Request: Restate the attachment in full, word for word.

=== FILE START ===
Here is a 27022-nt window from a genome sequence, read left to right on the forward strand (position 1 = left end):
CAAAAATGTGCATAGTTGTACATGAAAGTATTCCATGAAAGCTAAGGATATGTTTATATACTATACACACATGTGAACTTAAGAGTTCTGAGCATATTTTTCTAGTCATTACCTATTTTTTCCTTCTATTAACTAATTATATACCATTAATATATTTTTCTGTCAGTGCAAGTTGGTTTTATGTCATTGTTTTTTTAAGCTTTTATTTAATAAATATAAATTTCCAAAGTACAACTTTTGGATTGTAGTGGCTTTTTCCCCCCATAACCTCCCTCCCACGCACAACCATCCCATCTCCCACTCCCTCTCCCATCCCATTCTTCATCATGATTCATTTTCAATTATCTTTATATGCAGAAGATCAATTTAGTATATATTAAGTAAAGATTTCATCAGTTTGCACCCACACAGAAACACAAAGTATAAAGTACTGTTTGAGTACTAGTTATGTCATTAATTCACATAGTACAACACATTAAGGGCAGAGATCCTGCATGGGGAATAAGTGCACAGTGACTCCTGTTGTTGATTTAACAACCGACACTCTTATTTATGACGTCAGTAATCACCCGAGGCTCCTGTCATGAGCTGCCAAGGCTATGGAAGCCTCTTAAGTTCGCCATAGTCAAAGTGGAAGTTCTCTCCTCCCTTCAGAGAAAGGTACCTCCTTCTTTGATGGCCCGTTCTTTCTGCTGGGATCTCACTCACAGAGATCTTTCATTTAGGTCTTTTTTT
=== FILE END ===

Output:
Here is a 27022-nt window from a genome sequence, read left to right on the forward strand (position 1 = left end):
CAAAAATGTGCATAGTTGTACATGAAAGTATTCCATGAAAGCTAAGGATATGTTTATATACTATACACACATGTGAACTTAAGAGTTCTGAGCATATTTTTCTAGTCATTACCTATTTTTTCCTTCTATTAACTAATTATATACCATTAATATATTTTTCTGTCAGTGCAAGTTGGTTTTATGTCATTGTTTTTTTAAGCTTTTATTTAATAAATATAAATTTCCAAAGTACAACTTTTGGATTGTAGTGGCTTTTTCCCCCCATAACCTCCCTCCCACGCACAACCATCCCATCTCCCACTCCCTCTCCCATCCCATTCTTCATCATGATTCATTTTCAATTATCTTTATATGCAGAAGATCAATTTAGTATATATTAAGTAAAGATTTCATCAGTTTGCACCCACACAGAAACACAAAGTATAAAGTACTGTTTGAGTACTAGTTATGTCATTAATTCACATAGTACAACACATTAAGGGCAGAGATCCTGCATGGGGAATAAGTGCACAGTGACTCCTGTTGTTGATTTAACAACCGACACTCTTATTTATGACGTCAGTAATCACCCGAGGCTCCTGTCATGAGCTGCCAAGGCTATGGAAGCCTCTTAAGTTCGCCATAGTCAAAGTGGAAGTTCTCTCCTCCCTTCAGAGAAAGGTACCTCCTTCTTTGATGGCCCGTTCTTTCTGCTGGGATCTCACTCACAGAGATCTTTCATTTAGGTCTTTTTTT